Morgan Stanley paying customers have seen their rates drop an average of six basis points over the past three years, according to the bank’s report. reports to the Securities and Exchange Commission.
Total customer fee rates fell on average to 70 basis points in 2020, from 73 in 2019, 74 in 2018 and 76 in 2017, according to the reports.
Averages of Morgan Stanley account fee rates in basis points Source: Documents filed with the Morgan Stanley SEC Account type 2017 2018 2019 2020 Managed separately 17 16 15 14 Unified managed 101 99 100 99 Adviser 86 84 86 85 Investment manager portfolio 97 95 95 94 Sub-total 77 76 74 73 Cash management 6 6 6 5 Total customer credit commission 76 74 73 70
A bank spokesperson declined to comment on the average fee rate changes reported to the SEC.
Earlier this year, Morgan Stanley CEO James gorman dismissed pressure on fees as a concern for the bank.
“I don’t think you will see any significant price suppression on the wealth management platform,” he told analysts on a call in January to discuss Morgan’s earnings. Stanley in the fourth quarter.
Different groups of clients pay different fee rates, so the consequences of fee pressures for any wealth management entity depend on the “allocation of activities,” Gorman said.
The pre-tax profit margin of Morgan Stanley’s wealth management unit will exceed 30% over the next 10 years, Gorman predicted. Gorman and Morgan Stanley’s CFO, Jonathan pruzan, also noted that the net assets of new customers increased by $ 175.4 billion in 2020 compared to the previous year.
Some in the industry say, however, that cost cuts are clearly underway.
“We have found that the percentage of investors who are unaware of the cost of advice or think it is free has dropped significantly over the past few years,” says Marina Shtyrkov, senior analyst at the research firm Cerulli Associates.
In 2011, 65% of investors “had little idea how much they were paying or whether they were paying for advice. But that number has now fallen to 45% in 2020, ”she said, citing the results of her company’s survey. Consumer awareness of the fees brings them down, she says.
Customers with fewer assets usually pay higher fees, according to Shtyrkov. But customers with less than $ 2 million in assets saw their fees decrease, while customers with between $ 2 million and $ 5 million in assets saw their fees increase, according to data from Cerulli comparing 2015 rates. to 2020.
However, customers with more than $ 10 million also saw their fees decline during that time, according to the same data.
Morgan Stanley is offering many clients who are threatening to leave because their financial officers left ship a one-year moratorium on fees and significant discounts in the years to come, according to both a financial adviser who recently left. the brokerage house and asked not to be named, and Danny Sarch, president of the recruitment firm Leitner Sarch in White Plains, New York
“It has always been part of the toolbox for retaining customers …
Although Morgan Stanley senior executives stress the importance of increasing client assets, other factors are helping to keep the brokerage’s profitability up despite the fee cuts, same former financial adviser says by Morgan Stanley, Sarch, and Bill Willis, president and CEO of recruiting firm Willis Consulting in Palos Verdes Estates, Calif.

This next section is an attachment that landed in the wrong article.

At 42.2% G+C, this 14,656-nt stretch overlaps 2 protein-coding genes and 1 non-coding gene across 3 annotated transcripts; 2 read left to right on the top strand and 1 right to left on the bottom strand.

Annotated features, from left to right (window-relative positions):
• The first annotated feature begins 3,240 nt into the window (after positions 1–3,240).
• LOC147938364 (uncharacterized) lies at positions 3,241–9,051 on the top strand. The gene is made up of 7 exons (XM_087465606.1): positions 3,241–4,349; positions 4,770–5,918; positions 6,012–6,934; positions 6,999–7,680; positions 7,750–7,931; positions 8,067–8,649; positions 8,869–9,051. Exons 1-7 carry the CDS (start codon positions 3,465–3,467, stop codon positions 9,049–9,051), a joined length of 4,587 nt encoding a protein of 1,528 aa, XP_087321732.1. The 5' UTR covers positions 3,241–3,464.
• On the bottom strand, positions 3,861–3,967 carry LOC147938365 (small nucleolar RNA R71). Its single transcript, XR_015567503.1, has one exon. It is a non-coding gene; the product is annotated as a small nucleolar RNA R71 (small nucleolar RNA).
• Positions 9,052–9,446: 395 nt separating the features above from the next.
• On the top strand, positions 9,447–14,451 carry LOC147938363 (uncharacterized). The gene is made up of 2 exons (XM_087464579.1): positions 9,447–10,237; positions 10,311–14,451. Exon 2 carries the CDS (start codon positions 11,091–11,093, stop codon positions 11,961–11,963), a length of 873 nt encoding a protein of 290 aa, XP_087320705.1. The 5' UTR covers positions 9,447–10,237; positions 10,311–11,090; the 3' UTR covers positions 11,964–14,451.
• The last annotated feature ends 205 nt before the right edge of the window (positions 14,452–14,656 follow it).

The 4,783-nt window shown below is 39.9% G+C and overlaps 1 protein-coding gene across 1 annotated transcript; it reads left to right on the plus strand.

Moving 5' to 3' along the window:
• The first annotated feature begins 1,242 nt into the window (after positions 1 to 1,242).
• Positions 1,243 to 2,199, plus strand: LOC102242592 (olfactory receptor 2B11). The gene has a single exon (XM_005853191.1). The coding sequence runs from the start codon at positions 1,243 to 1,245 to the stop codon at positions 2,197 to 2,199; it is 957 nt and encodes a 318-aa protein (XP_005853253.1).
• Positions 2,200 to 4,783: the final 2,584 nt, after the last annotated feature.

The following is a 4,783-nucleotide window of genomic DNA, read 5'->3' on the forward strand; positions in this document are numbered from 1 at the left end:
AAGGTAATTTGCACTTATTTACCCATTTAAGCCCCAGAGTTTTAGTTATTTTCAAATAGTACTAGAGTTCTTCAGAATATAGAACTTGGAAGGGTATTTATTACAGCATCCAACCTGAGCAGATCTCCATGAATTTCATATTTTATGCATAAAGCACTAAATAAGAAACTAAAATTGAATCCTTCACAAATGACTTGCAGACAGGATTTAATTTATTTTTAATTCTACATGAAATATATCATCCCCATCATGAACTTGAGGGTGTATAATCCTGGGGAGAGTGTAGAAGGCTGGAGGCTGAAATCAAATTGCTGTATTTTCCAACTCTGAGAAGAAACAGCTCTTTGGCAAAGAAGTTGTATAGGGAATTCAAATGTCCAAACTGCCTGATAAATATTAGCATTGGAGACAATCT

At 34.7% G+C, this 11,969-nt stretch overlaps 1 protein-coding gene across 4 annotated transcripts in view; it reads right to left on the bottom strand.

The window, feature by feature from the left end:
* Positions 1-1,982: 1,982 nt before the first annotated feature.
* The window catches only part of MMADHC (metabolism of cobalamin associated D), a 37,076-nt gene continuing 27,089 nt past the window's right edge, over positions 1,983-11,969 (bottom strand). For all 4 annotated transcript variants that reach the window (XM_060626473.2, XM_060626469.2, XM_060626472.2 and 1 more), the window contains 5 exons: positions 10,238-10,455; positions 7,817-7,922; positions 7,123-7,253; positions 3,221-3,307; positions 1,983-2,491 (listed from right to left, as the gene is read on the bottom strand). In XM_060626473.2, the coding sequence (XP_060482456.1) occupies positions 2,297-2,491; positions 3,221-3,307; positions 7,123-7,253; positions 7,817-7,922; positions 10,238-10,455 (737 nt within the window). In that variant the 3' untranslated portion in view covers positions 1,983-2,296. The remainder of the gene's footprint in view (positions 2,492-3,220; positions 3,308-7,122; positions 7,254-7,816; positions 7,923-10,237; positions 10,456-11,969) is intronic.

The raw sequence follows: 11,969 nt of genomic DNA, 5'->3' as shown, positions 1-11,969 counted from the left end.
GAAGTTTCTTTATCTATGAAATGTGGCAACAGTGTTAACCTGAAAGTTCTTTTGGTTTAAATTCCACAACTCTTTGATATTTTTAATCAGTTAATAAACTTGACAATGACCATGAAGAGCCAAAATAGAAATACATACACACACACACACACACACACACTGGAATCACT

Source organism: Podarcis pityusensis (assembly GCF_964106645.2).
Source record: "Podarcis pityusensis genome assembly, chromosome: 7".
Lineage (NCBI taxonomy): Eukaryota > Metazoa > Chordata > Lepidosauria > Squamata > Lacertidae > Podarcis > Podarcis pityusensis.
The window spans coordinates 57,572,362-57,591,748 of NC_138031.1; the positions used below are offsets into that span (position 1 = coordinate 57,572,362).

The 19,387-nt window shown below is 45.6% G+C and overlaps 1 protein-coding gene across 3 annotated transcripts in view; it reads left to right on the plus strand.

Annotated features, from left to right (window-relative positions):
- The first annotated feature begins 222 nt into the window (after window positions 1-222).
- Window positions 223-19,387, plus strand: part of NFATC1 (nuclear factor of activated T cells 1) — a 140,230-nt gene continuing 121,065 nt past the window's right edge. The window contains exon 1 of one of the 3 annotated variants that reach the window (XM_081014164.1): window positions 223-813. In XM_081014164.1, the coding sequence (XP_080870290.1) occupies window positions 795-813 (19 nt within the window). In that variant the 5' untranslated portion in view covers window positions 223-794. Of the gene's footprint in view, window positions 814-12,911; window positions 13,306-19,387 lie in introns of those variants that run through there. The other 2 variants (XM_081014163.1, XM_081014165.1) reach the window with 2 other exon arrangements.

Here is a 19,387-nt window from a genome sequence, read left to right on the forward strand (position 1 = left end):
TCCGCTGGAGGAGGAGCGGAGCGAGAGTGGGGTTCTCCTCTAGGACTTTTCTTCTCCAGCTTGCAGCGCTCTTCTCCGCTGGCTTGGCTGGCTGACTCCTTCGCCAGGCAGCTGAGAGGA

Morgan Stanley has increased its income by charging small household accounts what the three call “nuisance fees” – typically borne by clients with few assets, including fees for low balances, inactivity and loan applications.
“They demand that small households take over for larger ones,” said the former Morgan Stanley advisor.
In response to the fee cuts, Morgan Stanley and other brokerage firms have also cut compensation for financial advisers, according to Sarch.
Morgan Stanley and other brokerage firms “feel [the] heat ”on how to make up the difference after the fee cuts, he said. “There are constant small denominations that take money out of the adviser’s pocket,” he adds.
Morgan Stanley has also deferred compensation on a more aggressive and invasive basis than other companies, and some of that compensation is never paid if advisers leave before it’s vested, Willis says.
“People leave for a number of reasons,” Willis explains, and when they do, they often “leave money” behind, saving Morgan Stanley from claims expenses. For Morgan Stanley, “it’s a lot of money that is there that may or may not be paid in the future,” he says of deferred compensation.
Overall, Morgan Stanley’s compensation and benefits spending for its wealth management unit increased 12% in 2020 to $ 10,970 million, according to the bank’s 2020 annual report to the SEC .
Additionally, Morgan Stanley increased its total amount of employee loans in 2020, which is typically used for recruiting advisors. Employee loans increased from $ 2.88 billion in 2019 to $ 3.24 billion in 2020, according to the same 2020 report.
In comparison, UBS recruiting loans fell 9% to $ 1.87 billion and other loans to financial advisers fell 15% to $ 697 million from 2019 to 2020, according to the bank’s annual report filed with the SEC, which did not include average client advisory fee rates.
Merrill Lynch parent Bank of America and Wells fargo did not include details of advisor loans or advisory fee rates in their annual reports filed with the SEC last month.
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